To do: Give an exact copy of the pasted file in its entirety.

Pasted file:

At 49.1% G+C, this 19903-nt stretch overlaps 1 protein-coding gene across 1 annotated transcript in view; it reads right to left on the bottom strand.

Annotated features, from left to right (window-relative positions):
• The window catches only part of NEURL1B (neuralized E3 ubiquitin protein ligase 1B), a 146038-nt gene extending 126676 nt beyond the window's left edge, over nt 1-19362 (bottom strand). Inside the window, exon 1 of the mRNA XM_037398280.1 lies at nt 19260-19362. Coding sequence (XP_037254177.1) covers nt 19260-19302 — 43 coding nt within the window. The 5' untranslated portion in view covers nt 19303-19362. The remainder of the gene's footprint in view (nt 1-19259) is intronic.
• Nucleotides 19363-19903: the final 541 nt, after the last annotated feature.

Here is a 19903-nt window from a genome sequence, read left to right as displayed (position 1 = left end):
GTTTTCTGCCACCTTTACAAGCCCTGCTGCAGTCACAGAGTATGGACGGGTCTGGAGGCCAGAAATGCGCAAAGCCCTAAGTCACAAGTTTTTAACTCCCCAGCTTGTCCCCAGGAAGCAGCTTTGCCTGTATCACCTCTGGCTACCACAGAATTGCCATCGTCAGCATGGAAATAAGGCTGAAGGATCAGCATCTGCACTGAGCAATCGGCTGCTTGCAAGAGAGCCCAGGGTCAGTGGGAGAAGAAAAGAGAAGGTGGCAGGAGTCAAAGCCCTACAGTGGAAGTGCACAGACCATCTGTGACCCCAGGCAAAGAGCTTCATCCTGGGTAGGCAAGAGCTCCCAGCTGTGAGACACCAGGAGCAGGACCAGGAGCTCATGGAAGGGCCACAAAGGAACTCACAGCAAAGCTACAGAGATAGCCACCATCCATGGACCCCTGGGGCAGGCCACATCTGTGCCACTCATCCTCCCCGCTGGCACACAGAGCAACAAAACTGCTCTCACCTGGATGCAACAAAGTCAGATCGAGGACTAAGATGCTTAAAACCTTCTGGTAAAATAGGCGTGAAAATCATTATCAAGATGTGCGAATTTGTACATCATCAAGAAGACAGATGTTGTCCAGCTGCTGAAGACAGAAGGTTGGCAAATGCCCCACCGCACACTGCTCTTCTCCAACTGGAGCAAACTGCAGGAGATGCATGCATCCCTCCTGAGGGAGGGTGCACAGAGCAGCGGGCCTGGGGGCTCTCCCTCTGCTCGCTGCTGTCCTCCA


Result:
At 49.1% G+C, this 19903-nt stretch overlaps 1 protein-coding gene across 1 annotated transcript in view; it reads right to left on the bottom strand.

Annotated features, from left to right (window-relative positions):
• The window catches only part of NEURL1B (neuralized E3 ubiquitin protein ligase 1B), a 146038-nt gene extending 126676 nt beyond the window's left edge, over nt 1-19362 (bottom strand). Inside the window, exon 1 of the mRNA XM_037398280.1 lies at nt 19260-19362. Coding sequence (XP_037254177.1) covers nt 19260-19302 — 43 coding nt within the window. The 5' untranslated portion in view covers nt 19303-19362. The remainder of the gene's footprint in view (nt 1-19259) is intronic.
• Nucleotides 19363-19903: the final 541 nt, after the last annotated feature.

Here is a 19903-nt window from a genome sequence, read left to right as displayed (position 1 = left end):
GTTTTCTGCCACCTTTACAAGCCCTGCTGCAGTCACAGAGTATGGACGGGTCTGGAGGCCAGAAATGCGCAAAGCCCTAAGTCACAAGTTTTTAACTCCCCAGCTTGTCCCCAGGAAGCAGCTTTGCCTGTATCACCTCTGGCTACCACAGAATTGCCATCGTCAGCATGGAAATAAGGCTGAAGGATCAGCATCTGCACTGAGCAATCGGCTGCTTGCAAGAGAGCCCAGGGTCAGTGGGAGAAGAAAAGAGAAGGTGGCAGGAGTCAAAGCCCTACAGTGGAAGTGCACAGACCATCTGTGACCCCAGGCAAAGAGCTTCATCCTGGGTAGGCAAGAGCTCCCAGCTGTGAGACACCAGGAGCAGGACCAGGAGCTCATGGAAGGGCCACAAAGGAACTCACAGCAAAGCTACAGAGATAGCCACCATCCATGGACCCCTGGGGCAGGCCACATCTGTGCCACTCATCCTCCCCGCTGGCACACAGAGCAACAAAACTGCTCTCACCTGGATGCAACAAAGTCAGATCGAGGACTAAGATGCTTAAAACCTTCTGGTAAAATAGGCGTGAAAATCATTATCAAGATGTGCGAATTTGTACATCATCAAGAAGACAGATGTTGTCCAGCTGCTGAAGACAGAAGGTTGGCAAATGCCCCACCGCACACTGCTCTTCTCCAACTGGAGCAAACTGCAGGAGATGCATGCATCCCTCCTGAGGGAGGGTGCACAGAGCAGCGGGCCTGGGGGCTCTCCCTCTGCTCGCTGCTGTCCTCCA